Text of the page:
Auckland/Waikato Both Barrels June 2018
'All go' for parries, pooks, pheasants and quail
The 2018 Auckland/Waikato Region dabbling duck season is already consigned to history.
Blair Wells (left) and Shaun Rosborough - great day out at Lake Ruatuna in the Waikato (Photo courtesy Duncan Halley).
But the parrie, pukeko and upland game (pheasant and quail), seasons are still in full swing.
The birds are there, you just need to put the time in and hunt with a little thought and observation, and nature’s supermarket will provide.
Meeting hunters in the field while ranging and also from phone surveys, certain trends turned up some tips worth storing away for next time.
Firstly, Opening Weekend may have been fine, the clouds high and wind mostly absent, but when the bad weather rolled in over the next few weeks, keen hunters took full advantage of it.
Ducks don’t like sitting out at sea and being tossed around in waves and squalls so they head to sheltered bays or inland to calmer swamps.
Watch and learn
So keep an eye on what’s happening in the area next year and be in a maimai early to take full advantage of it.
Look too for flooded paddocks and better still, recently harvested maize paddocks and fingers crossed, they’ll be there – not necessarily in the middle of the day but perhaps just going on dusk.
It’s obviously frustrating to see all this happening and a big flock of parries right next to some sort of built up area.
The Arms Act requires that we do not discharge our firearms in such a way as to “endanger” someone else.
So use common sense near built up places. Better to let the birds live another day and still have your firearms licence in your back pocket.
Shooters who lose their licence cannot shoot any gun, even an airgun under someone else’s supervision, until they've proven worthy of having it returned.
Often this process takes years. Life’s too short, don’t risk it.
We have yet to hear the other side of the story but for instance, it is hard to think that the hunters shooting on a public river near Warkworth, opposite a nearby retirement home, really thought through the consequences of their actions.
It can be frustrating when urban growth moves into our shooting grounds.
If you think an area can be shot safely, it’s not a bad idea to talk to neighbours who may be concerned and explain your shooting experience, the actual range of shotgun pellets and your safety rules. That may allay their fears.
They don’t have to approve (though it helps), but you’ll be in a much stronger legal position for having given them notice.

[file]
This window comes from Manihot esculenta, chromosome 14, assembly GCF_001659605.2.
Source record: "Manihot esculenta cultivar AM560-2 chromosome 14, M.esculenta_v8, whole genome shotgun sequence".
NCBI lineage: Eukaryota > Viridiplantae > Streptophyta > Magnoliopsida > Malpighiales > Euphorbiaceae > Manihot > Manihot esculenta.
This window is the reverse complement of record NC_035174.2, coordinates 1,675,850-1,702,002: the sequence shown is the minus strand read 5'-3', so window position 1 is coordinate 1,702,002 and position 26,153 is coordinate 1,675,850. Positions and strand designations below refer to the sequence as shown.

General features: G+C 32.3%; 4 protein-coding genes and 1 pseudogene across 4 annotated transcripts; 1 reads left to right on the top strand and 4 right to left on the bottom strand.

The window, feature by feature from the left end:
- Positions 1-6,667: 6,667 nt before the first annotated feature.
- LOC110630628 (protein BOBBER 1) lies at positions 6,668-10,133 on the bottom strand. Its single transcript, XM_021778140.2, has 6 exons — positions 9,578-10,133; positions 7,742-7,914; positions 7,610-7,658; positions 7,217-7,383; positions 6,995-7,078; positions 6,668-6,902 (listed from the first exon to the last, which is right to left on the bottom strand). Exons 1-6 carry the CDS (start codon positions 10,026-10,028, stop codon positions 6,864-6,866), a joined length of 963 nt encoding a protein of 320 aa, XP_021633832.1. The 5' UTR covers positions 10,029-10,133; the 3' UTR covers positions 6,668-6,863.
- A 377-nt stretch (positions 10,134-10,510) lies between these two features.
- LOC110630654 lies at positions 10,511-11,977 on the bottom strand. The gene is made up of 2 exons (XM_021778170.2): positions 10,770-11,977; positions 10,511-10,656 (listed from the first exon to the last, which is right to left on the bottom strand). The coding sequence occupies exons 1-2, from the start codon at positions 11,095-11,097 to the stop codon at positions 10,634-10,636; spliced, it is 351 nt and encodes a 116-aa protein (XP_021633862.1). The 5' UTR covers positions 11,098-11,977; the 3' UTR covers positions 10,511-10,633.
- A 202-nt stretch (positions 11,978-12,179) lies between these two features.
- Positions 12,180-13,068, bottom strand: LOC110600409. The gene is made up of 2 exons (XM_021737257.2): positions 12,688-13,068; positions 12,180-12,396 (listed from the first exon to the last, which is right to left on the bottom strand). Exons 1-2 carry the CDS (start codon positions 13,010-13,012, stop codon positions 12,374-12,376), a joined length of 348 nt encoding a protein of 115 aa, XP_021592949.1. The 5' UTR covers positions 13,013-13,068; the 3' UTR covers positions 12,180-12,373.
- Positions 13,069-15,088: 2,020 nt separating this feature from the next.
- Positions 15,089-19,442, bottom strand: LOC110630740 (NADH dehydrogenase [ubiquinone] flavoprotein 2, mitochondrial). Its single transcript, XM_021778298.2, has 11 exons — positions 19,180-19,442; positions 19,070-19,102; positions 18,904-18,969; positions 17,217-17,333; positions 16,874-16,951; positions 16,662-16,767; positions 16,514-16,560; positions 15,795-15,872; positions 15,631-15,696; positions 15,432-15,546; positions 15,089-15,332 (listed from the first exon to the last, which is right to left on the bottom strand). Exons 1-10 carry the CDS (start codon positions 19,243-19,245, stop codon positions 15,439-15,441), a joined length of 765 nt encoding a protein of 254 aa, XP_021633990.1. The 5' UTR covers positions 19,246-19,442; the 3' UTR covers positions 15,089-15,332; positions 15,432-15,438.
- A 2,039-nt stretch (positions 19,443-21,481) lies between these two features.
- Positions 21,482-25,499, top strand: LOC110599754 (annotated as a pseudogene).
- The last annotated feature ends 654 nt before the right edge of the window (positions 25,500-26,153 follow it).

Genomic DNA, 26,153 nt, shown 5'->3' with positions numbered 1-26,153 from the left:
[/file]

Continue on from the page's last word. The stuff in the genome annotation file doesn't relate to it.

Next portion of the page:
Sometimes though you just have to flag it. For instance, if other people are wandering around walking dogs, feeding horses, etc, it might be time to withdraw, or at very least respect them with as much space, time and distance, as you can ( ‘All the game ever bred, isn’t worth one person dead.’).
Fortunately, at time of writing it has been a generally very safe season. Well done everyone.
What's behind the light bags?
A noticeable feature this year is that, when many of our hunters went to shoot with friends and family on annual hunting pilgrimages well outside our region, their bags were often much lighter than last year.
Some are blaming drought and others the extended seasons eating into breeding populations.
Perhaps the completed phone survey results from other regions will help flesh throw some might on this.
In contrast most of our hunters have been seeing more birds, often many more, even if they didn’t always harvest more.
That’s not to say that some of them didn’t do well and you have to respect the guys who were out there every weekend.
Ironically, there were a few hunters who produced the ‘worst season in 14 years,’ sort of stories.
You have to wonder, did something unknown happen on or by their pond that changed their luck against the general trend?
We still hear of people feeding maize for instance. That steals your birds from you. If you have good cause (more than just suspicion) to suspect someone is doing this, let us know.
If it proves true, we can actually ban anyone and everyone from shooting their pond for a month.
We also heard of a group of shooters who not only hammered a maize paddock, but allegedly also left the birds there to rot (near Ardmore).
That’s most certainly an offence and we would love to meet up with them so they can “help us with our enquiries.”
If they are wasting birds, they’re the same ones that you or I could have hunted.
But it’s true that we often hear stories of hunters’ offending which are much more fabricated than true.
They often come from people new to the countryside; serial complainants who obviously never heard about the boy who cried wolf.
When your dog comes back with that “lost” bird in the dark, or flushes or locks up on point a long-tailed rooster, it will all be worth it.
Be assured, the more time you put in out in the field, the more filled your freezer will be.
At the very least you’ll surely be fitter for all that exercise and richer in spirit for your day outdoors.
And do send in those duck bands now while you remember and before they get mislaid. Please help us help you by doing so (0800 BIRD BAND).
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